Emergency room in St. Petersburg, Florida

When you or a loved one experiences a medical emergency, you want fast, expert care. Our emergency room (ER) is open 24/7, and our ER doctors and nurses are trained to care for all types of medical emergencies—from shortness of breath to broken bones.

If you are having an emergency, call 911 immediately.

Our ER features:

  • Private patient triage area
  • Bedside registration
  • Comfortable treatment rooms
  • Fast-track for less serious illnesses and injuries
  • Advanced patient monitoring equipment

f you require additional care and monitoring, you will be admitted as an inpatient to our hospital.

You will have access to a variety of physicians and services, and if necessary, our intensive care unit (ICU).

Advanced Primary Stroke Center

We are recognized by The Joint Commission as an Advanced Primary Stroke Center. This recognition means we have received national accreditation for the stroke services we provide. Our emergency neurologists, physicians and staff provide quick diagnosis and treatment for patients with stroke symptoms.

Stroke symptoms

Seek immediate emergency assistance if you experience any of the following:

  • Confusion or trouble talking or understanding speech
  • Numbness or weakness of the face, arm or leg, especially on one side of the body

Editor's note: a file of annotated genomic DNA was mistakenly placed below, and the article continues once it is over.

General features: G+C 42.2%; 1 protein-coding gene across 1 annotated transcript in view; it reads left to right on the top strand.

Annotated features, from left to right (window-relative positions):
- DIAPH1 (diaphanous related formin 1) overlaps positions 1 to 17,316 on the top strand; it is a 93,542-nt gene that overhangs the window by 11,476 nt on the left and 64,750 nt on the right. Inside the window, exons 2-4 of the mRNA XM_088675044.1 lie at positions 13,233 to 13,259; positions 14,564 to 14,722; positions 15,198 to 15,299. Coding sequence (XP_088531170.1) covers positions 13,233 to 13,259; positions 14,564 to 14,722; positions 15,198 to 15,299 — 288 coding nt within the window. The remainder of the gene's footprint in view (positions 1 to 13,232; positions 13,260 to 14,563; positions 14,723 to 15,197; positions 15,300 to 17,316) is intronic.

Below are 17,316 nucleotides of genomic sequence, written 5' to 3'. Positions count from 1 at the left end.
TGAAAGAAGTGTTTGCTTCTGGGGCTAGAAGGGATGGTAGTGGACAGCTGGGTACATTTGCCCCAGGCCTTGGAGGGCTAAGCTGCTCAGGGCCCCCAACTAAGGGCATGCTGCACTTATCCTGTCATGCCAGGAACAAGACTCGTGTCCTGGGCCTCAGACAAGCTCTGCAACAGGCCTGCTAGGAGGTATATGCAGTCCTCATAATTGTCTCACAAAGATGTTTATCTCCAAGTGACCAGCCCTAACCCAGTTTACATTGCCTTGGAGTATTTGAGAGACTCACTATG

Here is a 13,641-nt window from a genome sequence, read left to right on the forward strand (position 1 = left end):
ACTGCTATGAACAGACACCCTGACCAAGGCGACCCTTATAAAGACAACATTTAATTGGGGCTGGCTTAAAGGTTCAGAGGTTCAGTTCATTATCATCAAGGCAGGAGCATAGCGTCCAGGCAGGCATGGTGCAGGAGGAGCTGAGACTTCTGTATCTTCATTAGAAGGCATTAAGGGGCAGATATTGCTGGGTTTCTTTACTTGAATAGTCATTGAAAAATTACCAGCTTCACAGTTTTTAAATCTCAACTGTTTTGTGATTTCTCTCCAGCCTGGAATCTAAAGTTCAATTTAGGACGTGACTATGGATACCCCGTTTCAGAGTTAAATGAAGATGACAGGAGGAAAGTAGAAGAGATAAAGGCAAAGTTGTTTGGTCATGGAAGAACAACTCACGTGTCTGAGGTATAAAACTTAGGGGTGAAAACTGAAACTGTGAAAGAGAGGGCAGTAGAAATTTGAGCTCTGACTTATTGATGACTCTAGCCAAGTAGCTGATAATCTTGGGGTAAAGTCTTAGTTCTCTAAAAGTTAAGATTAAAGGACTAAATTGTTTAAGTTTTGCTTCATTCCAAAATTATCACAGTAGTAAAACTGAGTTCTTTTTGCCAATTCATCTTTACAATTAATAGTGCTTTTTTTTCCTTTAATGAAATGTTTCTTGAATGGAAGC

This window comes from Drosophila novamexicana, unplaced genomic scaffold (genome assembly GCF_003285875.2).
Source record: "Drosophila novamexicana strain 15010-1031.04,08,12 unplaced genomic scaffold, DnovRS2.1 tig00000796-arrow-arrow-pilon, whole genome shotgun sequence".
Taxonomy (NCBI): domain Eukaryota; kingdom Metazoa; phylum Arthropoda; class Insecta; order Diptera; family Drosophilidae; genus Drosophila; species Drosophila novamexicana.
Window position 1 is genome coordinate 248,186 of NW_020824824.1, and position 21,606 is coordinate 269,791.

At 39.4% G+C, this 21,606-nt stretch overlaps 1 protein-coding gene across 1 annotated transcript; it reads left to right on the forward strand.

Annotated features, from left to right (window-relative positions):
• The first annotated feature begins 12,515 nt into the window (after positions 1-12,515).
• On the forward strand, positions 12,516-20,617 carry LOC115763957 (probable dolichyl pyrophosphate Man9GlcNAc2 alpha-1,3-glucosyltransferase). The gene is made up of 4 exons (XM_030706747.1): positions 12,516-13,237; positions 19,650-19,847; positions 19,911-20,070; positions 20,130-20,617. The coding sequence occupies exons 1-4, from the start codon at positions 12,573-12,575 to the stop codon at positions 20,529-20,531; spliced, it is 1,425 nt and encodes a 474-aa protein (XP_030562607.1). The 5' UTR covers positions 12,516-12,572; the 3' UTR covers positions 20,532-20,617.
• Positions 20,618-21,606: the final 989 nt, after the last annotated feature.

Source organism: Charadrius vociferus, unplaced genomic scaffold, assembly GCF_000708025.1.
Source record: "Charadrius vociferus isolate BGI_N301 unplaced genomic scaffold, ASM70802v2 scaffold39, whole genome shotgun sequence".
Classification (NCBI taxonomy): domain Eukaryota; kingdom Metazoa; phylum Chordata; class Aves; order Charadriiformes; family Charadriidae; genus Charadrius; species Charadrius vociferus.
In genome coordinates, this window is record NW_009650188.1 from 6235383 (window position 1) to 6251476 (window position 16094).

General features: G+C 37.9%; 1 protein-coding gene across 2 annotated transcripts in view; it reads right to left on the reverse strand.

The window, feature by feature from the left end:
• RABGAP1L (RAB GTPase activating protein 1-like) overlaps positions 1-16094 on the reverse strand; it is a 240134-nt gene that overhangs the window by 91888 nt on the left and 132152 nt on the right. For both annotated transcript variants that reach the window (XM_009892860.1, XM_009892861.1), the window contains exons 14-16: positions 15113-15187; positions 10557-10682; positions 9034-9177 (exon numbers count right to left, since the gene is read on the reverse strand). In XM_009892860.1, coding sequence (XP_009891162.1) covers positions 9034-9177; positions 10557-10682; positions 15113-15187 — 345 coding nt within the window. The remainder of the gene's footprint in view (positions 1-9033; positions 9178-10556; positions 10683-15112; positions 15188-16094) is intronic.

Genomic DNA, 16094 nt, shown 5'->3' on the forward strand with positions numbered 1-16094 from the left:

• Trouble seeing in one or both eyes
  • Dizziness, trouble walking or loss of balance or coordination
  • Severe headache with no known cause

Emergency care for heart attacks

Patients coming to our ER with heart attack symptoms receive prompt, expert heart care.

Our emergency physicians quickly diagnose a heart attack and begin lifesaving treatment.

Heart attack symptoms

Seek immediate emergency assistance if you experience any of the following:

  • Chest discomfort (this can include any kind of uncomfortable pressure, squeezing, fullness or pain that lasts for more than a few minutes or that goes away and comes back)
  • Discomfort in the upper body (this can include pain or discomfort in one or both arms, back, neck, jaw or stomach)
  • Indigestion or gastric fullness that is not relieved by antacids
  • Shortness of breath
  • Other signs can include cold sweats, nausea or becoming suddenly light-headed

What to expect when you come to the ER

When you arrive at the ER:

  • A triage nurse will ask about your symptoms and take your vital signs.
  • You will be visited by a registration clerk who will gather your information for your medical record and insurance.

Regardless if you have insurance or are able to pay, you will be medically screened, evaluated and stabilized.

What to bring to the ER

When coming to the ER, try to bring the following items and information with you:

  • A list of all current medications, known allergies and recent medical procedures
  • A copy of results you have received from any recent medical tests
  • Any specialized care preferences or restrictions
  • A responsible adult or phone number of someone for us to contact

ER discharge process

Before you are discharged:

  • Be sure to ask any questions you have about your care.
  • Ensure you keep all of the paperwork, discharge instructions and medicine, if you received any, given to you by the ER staff.